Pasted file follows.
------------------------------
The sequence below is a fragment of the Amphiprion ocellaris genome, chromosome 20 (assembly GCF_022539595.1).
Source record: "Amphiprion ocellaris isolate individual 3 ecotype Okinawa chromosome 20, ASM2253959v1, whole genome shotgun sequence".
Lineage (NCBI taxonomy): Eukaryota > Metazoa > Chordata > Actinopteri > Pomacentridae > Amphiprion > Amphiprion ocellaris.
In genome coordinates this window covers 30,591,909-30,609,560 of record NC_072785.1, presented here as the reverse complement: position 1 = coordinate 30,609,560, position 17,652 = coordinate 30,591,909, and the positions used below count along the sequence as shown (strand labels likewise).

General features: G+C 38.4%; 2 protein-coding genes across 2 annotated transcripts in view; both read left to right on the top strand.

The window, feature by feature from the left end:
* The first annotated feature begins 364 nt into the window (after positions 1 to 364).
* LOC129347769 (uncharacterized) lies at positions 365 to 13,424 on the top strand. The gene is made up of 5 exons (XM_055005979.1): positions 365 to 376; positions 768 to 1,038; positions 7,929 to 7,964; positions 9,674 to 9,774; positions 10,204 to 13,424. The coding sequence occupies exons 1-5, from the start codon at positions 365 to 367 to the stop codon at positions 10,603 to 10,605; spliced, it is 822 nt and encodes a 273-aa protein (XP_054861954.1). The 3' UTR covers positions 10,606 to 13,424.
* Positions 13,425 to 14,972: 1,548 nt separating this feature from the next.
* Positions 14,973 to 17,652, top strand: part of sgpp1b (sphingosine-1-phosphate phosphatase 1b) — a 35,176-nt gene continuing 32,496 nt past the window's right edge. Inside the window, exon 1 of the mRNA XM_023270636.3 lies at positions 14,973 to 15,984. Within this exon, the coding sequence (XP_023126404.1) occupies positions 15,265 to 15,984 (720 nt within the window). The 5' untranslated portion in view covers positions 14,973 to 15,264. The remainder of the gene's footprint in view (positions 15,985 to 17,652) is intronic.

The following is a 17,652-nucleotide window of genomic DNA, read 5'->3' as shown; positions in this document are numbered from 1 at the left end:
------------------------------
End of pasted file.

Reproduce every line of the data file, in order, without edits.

The sequence below is a fragment of the Amphiprion ocellaris genome, chromosome 20 (assembly GCF_022539595.1).
Source record: "Amphiprion ocellaris isolate individual 3 ecotype Okinawa chromosome 20, ASM2253959v1, whole genome shotgun sequence".
Lineage (NCBI taxonomy): Eukaryota > Metazoa > Chordata > Actinopteri > Pomacentridae > Amphiprion > Amphiprion ocellaris.
In genome coordinates this window covers 30,591,909-30,609,560 of record NC_072785.1, presented here as the reverse complement: position 1 = coordinate 30,609,560, position 17,652 = coordinate 30,591,909, and the positions used below count along the sequence as shown (strand labels likewise).

General features: G+C 38.4%; 2 protein-coding genes across 2 annotated transcripts in view; both read left to right on the top strand.

The window, feature by feature from the left end:
* The first annotated feature begins 364 nt into the window (after positions 1 to 364).
* LOC129347769 (uncharacterized) lies at positions 365 to 13,424 on the top strand. The gene is made up of 5 exons (XM_055005979.1): positions 365 to 376; positions 768 to 1,038; positions 7,929 to 7,964; positions 9,674 to 9,774; positions 10,204 to 13,424. The coding sequence occupies exons 1-5, from the start codon at positions 365 to 367 to the stop codon at positions 10,603 to 10,605; spliced, it is 822 nt and encodes a 273-aa protein (XP_054861954.1). The 3' UTR covers positions 10,606 to 13,424.
* Positions 13,425 to 14,972: 1,548 nt separating this feature from the next.
* Positions 14,973 to 17,652, top strand: part of sgpp1b (sphingosine-1-phosphate phosphatase 1b) — a 35,176-nt gene continuing 32,496 nt past the window's right edge. Inside the window, exon 1 of the mRNA XM_023270636.3 lies at positions 14,973 to 15,984. Within this exon, the coding sequence (XP_023126404.1) occupies positions 15,265 to 15,984 (720 nt within the window). The 5' untranslated portion in view covers positions 14,973 to 15,264. The remainder of the gene's footprint in view (positions 15,985 to 17,652) is intronic.

The following is a 17,652-nucleotide window of genomic DNA, read 5'->3' as shown; positions in this document are numbered from 1 at the left end: